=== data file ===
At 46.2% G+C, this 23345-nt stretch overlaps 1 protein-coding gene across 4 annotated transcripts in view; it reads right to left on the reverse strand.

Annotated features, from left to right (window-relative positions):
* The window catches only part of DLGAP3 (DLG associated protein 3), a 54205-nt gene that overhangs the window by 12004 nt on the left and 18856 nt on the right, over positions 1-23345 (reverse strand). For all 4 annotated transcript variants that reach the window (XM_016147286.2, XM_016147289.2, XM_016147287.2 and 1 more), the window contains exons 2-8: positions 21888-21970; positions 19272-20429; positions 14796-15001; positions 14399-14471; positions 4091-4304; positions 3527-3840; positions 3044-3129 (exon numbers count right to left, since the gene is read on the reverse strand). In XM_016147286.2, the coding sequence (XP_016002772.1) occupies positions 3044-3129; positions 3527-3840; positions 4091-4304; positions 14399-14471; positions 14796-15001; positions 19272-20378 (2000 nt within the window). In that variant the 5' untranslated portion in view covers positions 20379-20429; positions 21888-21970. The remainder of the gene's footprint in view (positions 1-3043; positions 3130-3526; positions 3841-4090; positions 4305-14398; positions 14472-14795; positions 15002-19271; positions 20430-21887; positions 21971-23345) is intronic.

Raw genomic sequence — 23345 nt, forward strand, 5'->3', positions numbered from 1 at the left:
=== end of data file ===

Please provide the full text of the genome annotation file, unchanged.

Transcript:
At 46.2% G+C, this 23345-nt stretch overlaps 1 protein-coding gene across 4 annotated transcripts in view; it reads right to left on the reverse strand.

Annotated features, from left to right (window-relative positions):
* The window catches only part of DLGAP3 (DLG associated protein 3), a 54205-nt gene that overhangs the window by 12004 nt on the left and 18856 nt on the right, over positions 1-23345 (reverse strand). For all 4 annotated transcript variants that reach the window (XM_016147286.2, XM_016147289.2, XM_016147287.2 and 1 more), the window contains exons 2-8: positions 21888-21970; positions 19272-20429; positions 14796-15001; positions 14399-14471; positions 4091-4304; positions 3527-3840; positions 3044-3129 (exon numbers count right to left, since the gene is read on the reverse strand). In XM_016147286.2, the coding sequence (XP_016002772.1) occupies positions 3044-3129; positions 3527-3840; positions 4091-4304; positions 14399-14471; positions 14796-15001; positions 19272-20378 (2000 nt within the window). In that variant the 5' untranslated portion in view covers positions 20379-20429; positions 21888-21970. The remainder of the gene's footprint in view (positions 1-3043; positions 3130-3526; positions 3841-4090; positions 4305-14398; positions 14472-14795; positions 15002-19271; positions 20430-21887; positions 21971-23345) is intronic.

Raw genomic sequence — 23345 nt, forward strand, 5'->3', positions numbered from 1 at the left: